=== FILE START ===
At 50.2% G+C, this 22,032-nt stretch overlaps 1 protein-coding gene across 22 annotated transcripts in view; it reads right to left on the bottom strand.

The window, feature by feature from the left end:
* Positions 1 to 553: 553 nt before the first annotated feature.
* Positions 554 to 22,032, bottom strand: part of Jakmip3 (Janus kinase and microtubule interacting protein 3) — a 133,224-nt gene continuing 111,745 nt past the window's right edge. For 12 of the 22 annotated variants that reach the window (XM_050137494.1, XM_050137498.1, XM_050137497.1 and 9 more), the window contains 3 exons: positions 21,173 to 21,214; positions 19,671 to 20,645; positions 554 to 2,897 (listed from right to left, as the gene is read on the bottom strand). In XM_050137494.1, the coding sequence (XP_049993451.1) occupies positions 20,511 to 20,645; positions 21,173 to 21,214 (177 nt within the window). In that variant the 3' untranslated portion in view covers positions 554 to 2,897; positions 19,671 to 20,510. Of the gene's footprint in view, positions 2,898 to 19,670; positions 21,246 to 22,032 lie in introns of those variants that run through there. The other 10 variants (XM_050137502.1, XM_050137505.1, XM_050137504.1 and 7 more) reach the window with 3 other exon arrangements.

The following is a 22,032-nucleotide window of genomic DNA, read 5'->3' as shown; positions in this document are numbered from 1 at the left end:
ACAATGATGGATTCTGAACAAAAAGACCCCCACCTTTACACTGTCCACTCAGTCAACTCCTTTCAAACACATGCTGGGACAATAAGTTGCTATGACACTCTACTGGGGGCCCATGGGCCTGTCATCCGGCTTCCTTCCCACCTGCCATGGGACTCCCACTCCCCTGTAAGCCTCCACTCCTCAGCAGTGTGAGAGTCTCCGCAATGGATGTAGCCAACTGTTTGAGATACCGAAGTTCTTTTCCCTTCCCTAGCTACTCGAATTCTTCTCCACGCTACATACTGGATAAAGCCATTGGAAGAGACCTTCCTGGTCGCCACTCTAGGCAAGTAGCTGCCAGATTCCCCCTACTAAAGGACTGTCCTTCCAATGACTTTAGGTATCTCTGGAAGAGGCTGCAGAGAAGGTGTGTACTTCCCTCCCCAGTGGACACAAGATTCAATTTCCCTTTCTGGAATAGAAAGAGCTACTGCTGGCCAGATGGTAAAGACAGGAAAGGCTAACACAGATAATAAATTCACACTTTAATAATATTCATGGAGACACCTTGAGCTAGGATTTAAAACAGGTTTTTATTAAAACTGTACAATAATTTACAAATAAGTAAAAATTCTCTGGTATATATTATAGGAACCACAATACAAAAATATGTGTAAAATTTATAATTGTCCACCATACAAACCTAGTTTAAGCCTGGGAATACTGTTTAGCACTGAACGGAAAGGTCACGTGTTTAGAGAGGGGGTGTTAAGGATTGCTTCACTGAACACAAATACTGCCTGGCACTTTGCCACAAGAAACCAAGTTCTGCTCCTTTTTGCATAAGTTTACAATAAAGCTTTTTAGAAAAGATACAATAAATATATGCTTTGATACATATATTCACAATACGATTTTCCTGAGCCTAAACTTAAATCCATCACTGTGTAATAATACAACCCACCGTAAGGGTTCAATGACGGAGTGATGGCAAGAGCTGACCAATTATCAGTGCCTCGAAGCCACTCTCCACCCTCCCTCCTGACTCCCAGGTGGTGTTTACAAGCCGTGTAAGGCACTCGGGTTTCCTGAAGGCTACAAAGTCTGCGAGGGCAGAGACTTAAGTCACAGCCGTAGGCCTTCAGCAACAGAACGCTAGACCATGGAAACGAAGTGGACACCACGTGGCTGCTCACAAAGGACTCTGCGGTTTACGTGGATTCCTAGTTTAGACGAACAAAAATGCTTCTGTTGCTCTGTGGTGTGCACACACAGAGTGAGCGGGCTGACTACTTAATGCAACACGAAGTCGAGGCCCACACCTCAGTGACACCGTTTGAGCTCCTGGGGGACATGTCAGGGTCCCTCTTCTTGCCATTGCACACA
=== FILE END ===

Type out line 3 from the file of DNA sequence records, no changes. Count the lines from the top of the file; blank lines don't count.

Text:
* Positions 1 to 553: 553 nt before the first annotated feature.